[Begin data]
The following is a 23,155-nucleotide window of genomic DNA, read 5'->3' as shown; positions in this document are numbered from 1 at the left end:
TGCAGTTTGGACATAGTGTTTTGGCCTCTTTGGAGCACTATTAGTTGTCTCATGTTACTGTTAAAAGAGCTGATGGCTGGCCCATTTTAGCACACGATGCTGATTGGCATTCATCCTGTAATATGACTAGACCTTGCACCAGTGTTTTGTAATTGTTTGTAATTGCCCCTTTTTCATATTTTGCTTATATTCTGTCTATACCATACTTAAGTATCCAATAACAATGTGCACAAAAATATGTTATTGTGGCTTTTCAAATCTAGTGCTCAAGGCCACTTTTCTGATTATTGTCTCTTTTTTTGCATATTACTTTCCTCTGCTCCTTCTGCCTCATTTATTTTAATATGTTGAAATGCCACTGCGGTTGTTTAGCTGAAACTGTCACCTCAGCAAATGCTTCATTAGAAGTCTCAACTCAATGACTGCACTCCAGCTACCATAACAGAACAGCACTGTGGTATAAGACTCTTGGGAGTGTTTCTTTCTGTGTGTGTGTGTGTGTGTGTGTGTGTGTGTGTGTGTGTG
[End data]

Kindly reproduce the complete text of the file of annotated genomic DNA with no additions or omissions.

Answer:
The following is a 23,155-nucleotide window of genomic DNA, read 5'->3' as shown; positions in this document are numbered from 1 at the left end:
TGCAGTTTGGACATAGTGTTTTGGCCTCTTTGGAGCACTATTAGTTGTCTCATGTTACTGTTAAAAGAGCTGATGGCTGGCCCATTTTAGCACACGATGCTGATTGGCATTCATCCTGTAATATGACTAGACCTTGCACCAGTGTTTTGTAATTGTTTGTAATTGCCCCTTTTTCATATTTTGCTTATATTCTGTCTATACCATACTTAAGTATCCAATAACAATGTGCACAAAAATATGTTATTGTGGCTTTTCAAATCTAGTGCTCAAGGCCACTTTTCTGATTATTGTCTCTTTTTTTGCATATTACTTTCCTCTGCTCCTTCTGCCTCATTTATTTTAATATGTTGAAATGCCACTGCGGTTGTTTAGCTGAAACTGTCACCTCAGCAAATGCTTCATTAGAAGTCTCAACTCAATGACTGCACTCCAGCTACCATAACAGAACAGCACTGTGGTATAAGACTCTTGGGAGTGTTTCTTTCTGTGTGTGTGTGTGTGTGTGTGTGTGTGTGTGTGTGTGTG